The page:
ZB

Trelise Cooper theft: Florist who received stolen clothing told her role was 'serious offending'

Author
Open Justice,
Publish Date
Wed, 18 May 2022, 11:46am
Andrea Edwards who was found in possession of stolen Trelise Cooper in 2020. Photo / Alex Burton NZherald
Andrea Edwards who was found in possession of stolen Trelise Cooper in 2020. Photo / Alex Burton NZherald

Trelise Cooper theft: Florist who received stolen clothing told her role was 'serious offending'

Author
Open Justice,
Publish Date
Wed, 18 May 2022, 11:46am

An Auckland florist who was found with nearly $137,000 worth of clothing after fashion designer Dame Trelise Cooper was burgled has had an application for discharge without conviction dismissed.

Andrea Edwards, also known as Andrea Paul, was arrested alongside co-defendant Nicholas James Bush after police searched their shared hotel room in November 2020.

Today Edwards appeared at Auckland District Court before Judge Kathryn Maxwell. Her lawyer sought a discharge without conviction for her role in receiving some of the stolen clothing.

Defence lawyer Annabel Cresswell argued all Edwards had done was fail to act on the suspicion she had about someone storing stolen goods in her unit.

"This reduces the gravity of the offending, a discharge without conviction is appropriate," she said.

Creswell said a conviction would hold Edwards back and a starting point of one-month imprisonment would be appropriate.

"She has no prior convictions, if Bush had not come into her life she wouldn't be here."

Crown prosecutor Victoria Squires said the damage and harm the victim suffered were significant and a discharge without conviction was not sufficient.

"A starting point of two years and eight months imprisonment is more appropriate."

Judge Maxwell dismissed the application for discharge without conviction and told Edwards that what she did was intrinsically wrong.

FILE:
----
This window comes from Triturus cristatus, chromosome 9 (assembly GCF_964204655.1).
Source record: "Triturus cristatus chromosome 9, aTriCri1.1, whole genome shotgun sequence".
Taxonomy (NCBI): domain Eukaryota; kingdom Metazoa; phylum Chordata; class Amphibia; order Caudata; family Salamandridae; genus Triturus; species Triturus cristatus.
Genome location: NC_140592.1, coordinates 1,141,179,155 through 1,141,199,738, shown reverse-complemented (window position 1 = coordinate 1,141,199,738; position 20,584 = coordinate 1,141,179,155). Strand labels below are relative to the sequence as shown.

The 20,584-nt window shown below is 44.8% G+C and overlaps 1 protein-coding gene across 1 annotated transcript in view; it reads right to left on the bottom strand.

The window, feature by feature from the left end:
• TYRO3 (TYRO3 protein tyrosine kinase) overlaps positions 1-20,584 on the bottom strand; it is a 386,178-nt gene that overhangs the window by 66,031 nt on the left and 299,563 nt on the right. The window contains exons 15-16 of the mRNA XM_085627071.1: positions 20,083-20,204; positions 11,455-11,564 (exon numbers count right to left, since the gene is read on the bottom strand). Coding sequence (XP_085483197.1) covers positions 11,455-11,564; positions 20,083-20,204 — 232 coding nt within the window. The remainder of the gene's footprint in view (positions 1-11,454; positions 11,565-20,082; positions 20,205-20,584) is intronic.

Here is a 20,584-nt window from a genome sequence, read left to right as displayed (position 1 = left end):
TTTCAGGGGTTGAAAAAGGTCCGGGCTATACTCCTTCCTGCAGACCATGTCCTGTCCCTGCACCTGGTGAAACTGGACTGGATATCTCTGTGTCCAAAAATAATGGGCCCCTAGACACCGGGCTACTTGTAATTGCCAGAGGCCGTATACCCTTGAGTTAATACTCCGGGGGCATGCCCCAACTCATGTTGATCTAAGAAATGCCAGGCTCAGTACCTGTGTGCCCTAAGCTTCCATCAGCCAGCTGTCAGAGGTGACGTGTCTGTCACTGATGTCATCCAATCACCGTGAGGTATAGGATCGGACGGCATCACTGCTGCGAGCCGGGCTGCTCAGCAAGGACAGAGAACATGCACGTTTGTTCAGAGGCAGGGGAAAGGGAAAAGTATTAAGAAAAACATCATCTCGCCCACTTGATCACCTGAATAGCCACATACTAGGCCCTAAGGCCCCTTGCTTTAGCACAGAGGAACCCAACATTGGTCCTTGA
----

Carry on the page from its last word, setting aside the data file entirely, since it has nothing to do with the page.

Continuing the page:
"In my view, the offending is still serious, a starting point of imprisonment of two years could be justified."

Edwards is set to appear on June 8 for sentencing.

Edwards pleaded guilty in February to receiving stolen property worth more than $1000, a charge that carries a maximum penalty of seven years in prison.

The October 17, 2020, burglary of Cooper's design room in Newmarket left the internationally acclaimed designer without any of her 2021 spring and summer samples - a setback she described at the time as a "kick in the guts".

Roughly 2000 items went missing, valued at about $750,000.

"Only a portion of the stolen clothing has been recovered by police," said police in the summary of facts.

Bush, a former television industry worker described in court documents as an "associate" of Edwards, was sentenced in February to two years and five months imprisonment for his part in the scheme.

Nicholas Bush was sentenced in February to more than two years in prison. Photo / NZME

Nicholas Bush was sentenced in February to more than two years in prison. Photo / NZME

Authorities said he was responsible for the break-in. He was arrested after a DNA analysis of an empty San Pellegrino sparkling water bottle found at the scene of the crime linked the item to him.

Bush and Edwards were at the hotel room that was raided by police two and a half weeks after the burglary. Sixteen stolen Trelise Cooper-branded clothing items were found in the search, which was followed up by a search of a storage unit registered in Edwards' name.

A week earlier, Edwards was seen loading a large number of suitcases into the boot of a taxi, which drove her and the items to the storage facility.

Another woman, cake designer and private investigator Kathy Yu-Jen Stephens, was found guilty by a jury in February of purchasing stolen goods from Bush. A search of her house uncovered 18 items of stolen clothing that police valued at about $12,200.

Stephens declined to talk to police after her arrest, but she said on the witness stand that she had no idea the Trelise Cooper office had been burgled and she didn't know the items at her house were stolen until her arrest.

- Ellen Thompson, Open Justice